- Treatments for high blood pressure cannot reverse its damaging effects on the vascular rhythms
- Hypertension is the major risk factor for stroke, heart disease, and kidney failure
- Current anti-hypertensive treatments do not restore microvascular function, but can successfully control blood pressure
High blood pressure treatments do not entirely reverse its damaging effects on the vascular rhythms, which help in circulation of the blood, reveals a new study.
Hypertension affects about 40 percent of individuals who are above 25 years of age and is found to be the major risk factor for stroke, heart disease, and kidney failure, according to the World Health Organisation (WHO).
‘The current anti-hypertensive treatments available do not restore microvascular functions. However, these treatments can successfully control blood pressure.’
reduced high blood pressure and normal vascular rhythms were restored only in the largest blood vessels and not in the smallest ones, revealed a group of interdisciplinary scientists from Lancaster University
Professor Aneta Stefanovska said that the current anti-hypertensive treatments do not restore microvascular function, but can control blood pressure, accurately.
The research team based on a networks physiology approach compared a group who were in their twenties and two older groups who were around 70 years, of which one group had no history of hypertension and the other group were on medications for high blood pressure.
Anti-hypertensive Treatments Do Not restore Microvascular Function
In the older group, who were taking medications for high blood pressure, the normal function has been restored at the level of arterioles and larger vessels.
The research team found differences among both the groups when investigating the nonlinear dynamical properties of the smallest blood vessels present in the body.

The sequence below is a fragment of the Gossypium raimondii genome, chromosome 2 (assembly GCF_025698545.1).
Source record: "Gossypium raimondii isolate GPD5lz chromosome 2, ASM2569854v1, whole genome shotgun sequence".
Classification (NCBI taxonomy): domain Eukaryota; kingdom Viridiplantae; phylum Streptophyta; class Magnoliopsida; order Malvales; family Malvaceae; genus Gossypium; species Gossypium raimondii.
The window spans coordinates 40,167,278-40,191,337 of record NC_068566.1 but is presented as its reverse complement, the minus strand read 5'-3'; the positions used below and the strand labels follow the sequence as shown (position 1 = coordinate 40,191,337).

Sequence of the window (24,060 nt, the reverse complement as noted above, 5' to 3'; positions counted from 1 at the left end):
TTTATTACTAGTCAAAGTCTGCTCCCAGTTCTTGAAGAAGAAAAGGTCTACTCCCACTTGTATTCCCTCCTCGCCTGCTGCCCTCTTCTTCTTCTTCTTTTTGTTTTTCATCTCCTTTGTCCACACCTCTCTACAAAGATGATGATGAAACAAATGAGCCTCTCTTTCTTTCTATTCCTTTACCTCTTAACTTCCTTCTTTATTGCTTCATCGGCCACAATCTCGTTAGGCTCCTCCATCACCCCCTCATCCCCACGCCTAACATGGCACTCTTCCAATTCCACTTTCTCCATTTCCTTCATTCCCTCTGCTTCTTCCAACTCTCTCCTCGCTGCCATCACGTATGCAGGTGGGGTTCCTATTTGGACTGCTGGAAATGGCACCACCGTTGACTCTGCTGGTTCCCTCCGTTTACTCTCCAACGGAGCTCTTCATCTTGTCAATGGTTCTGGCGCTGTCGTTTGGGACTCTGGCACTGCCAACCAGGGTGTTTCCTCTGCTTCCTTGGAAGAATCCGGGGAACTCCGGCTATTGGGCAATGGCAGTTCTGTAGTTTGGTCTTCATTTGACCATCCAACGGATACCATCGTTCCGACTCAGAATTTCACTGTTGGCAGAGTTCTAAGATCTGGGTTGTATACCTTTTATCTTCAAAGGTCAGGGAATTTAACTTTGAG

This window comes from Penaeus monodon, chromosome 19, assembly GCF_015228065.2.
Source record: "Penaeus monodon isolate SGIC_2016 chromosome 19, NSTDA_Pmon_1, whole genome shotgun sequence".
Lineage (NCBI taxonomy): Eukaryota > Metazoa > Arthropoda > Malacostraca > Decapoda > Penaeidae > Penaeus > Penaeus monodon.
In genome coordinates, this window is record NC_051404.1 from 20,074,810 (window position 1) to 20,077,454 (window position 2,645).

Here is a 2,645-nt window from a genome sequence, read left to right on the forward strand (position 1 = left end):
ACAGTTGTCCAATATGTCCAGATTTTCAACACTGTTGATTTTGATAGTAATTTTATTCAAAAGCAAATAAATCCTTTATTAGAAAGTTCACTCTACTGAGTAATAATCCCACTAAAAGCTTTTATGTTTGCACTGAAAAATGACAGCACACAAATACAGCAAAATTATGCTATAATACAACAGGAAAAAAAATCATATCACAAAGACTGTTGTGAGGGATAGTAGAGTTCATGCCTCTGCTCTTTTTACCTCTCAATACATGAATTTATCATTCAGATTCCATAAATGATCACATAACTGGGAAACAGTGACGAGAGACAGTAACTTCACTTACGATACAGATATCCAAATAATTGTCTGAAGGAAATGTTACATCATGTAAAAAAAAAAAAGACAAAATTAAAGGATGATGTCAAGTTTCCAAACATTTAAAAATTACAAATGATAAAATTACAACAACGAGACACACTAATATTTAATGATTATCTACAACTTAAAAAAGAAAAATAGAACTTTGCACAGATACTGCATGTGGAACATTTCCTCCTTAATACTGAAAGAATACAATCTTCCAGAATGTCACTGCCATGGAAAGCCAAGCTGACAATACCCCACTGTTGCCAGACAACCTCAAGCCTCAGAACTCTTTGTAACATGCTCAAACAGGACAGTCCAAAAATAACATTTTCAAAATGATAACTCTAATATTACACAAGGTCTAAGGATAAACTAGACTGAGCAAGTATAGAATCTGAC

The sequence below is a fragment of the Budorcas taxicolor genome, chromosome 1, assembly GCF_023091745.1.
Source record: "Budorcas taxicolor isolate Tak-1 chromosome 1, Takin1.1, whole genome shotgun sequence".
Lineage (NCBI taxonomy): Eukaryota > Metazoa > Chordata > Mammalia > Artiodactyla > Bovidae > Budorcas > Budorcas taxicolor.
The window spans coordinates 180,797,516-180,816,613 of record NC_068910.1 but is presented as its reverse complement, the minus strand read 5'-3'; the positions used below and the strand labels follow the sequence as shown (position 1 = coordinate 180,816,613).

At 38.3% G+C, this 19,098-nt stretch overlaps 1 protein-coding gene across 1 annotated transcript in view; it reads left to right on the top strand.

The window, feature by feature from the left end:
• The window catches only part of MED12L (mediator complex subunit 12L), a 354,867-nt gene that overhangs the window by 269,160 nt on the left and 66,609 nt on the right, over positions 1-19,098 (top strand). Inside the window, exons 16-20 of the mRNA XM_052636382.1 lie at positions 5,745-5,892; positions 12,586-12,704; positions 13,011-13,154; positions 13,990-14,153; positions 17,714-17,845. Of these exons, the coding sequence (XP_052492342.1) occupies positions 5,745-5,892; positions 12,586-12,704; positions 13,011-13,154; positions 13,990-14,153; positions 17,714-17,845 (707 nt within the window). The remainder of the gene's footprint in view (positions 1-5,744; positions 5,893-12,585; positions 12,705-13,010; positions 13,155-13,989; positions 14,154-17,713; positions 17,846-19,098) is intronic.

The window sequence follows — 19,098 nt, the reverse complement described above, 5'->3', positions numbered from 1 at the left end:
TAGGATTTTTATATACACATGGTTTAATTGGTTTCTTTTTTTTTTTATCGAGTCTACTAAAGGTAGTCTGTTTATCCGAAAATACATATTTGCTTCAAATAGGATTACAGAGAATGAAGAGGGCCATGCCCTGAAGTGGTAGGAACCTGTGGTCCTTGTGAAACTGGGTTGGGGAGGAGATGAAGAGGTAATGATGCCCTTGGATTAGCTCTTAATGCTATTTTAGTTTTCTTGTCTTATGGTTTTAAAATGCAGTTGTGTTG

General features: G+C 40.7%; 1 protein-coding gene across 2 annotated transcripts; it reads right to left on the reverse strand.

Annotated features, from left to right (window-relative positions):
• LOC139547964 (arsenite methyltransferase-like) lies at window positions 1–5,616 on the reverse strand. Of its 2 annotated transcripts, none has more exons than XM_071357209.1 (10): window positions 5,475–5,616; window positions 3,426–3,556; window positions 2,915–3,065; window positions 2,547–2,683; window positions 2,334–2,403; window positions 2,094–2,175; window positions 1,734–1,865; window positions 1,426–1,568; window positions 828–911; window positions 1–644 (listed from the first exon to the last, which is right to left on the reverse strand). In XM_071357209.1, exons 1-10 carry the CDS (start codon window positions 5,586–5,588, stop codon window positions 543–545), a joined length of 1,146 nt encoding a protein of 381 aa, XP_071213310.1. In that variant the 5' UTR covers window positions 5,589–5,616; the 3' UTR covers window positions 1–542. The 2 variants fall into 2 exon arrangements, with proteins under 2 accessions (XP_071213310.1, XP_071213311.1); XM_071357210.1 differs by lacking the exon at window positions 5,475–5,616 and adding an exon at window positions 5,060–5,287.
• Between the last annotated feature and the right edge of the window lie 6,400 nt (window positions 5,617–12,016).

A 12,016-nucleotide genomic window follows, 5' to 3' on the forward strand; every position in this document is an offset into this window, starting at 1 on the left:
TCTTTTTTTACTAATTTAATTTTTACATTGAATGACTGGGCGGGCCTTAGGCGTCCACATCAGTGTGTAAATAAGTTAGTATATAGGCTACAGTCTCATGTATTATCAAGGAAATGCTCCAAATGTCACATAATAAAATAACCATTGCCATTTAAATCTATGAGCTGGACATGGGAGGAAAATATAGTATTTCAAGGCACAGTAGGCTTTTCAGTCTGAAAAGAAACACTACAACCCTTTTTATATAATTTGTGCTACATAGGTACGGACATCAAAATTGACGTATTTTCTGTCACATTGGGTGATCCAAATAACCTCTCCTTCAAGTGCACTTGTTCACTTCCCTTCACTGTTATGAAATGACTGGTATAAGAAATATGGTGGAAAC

"Specifically, current hypertensive treatment did not fully restore the coherence or the strength of coupling between oscillations in the heart rate, respiration, and vascular rhythms (vasomotion)," said Aneta Stefanovska, which were thought to be most significant and adaptive behavior of the cardiovascular system.
The progressive physiological weakening is one aspect of aging that weakens these links, which can reactivate and make the cardiovascular system functioning.
The results have confirmed the previous studies of progressive impairment with age, the mechanisms of coordination between cardiac and microvascular activity. However, for the first time, these effects are exacerbated in hypertension, revealed the research team.
Prof. Aneta Stefanovska said, "Current antihypertensive treatment is evidently unable to correct this dysfunction. Our novel multiscale analysis methods could help in optimising future drug developments that would benefit from taking microvascular function into account."
What is High Blood Pressure?
Hypertension or High blood pressure is a chronic condition and once developed lasts for a lifetime. Hypertension is a 'silent killer disease, ' and it often presents without any signs and symptoms.
Hypertension is defined as the force of blood against the walls of the arteries when the heart pumps blood throughout the body. Every time the heart beats, it pumps the blood into the arteries.
Blood pressure levels are measured in millimeters of mercury (mmHg). A sphygmomanometer is a device used to measure the blood pressure.
The standard recommended blood pressure is 120/80 mmHg. If the blood pressure measurement is in the range of 120/80 mmHg and 140/90 mmHg; and is termed as 'pre-hypertension.' If hypertension is left untreated, it can lead to heart disease risk, stroke, kidney failure and eye damage.
- Valentina Ticcinelli, Tomislav Stankovski1, Dmytro Iatsenko, et al. Coherence and Coupling Functions Reveal Microvascular Impairment in Treated Hypertension. Frontiers in Physiology (2017). DOI:10.3389/fphys.2017.00749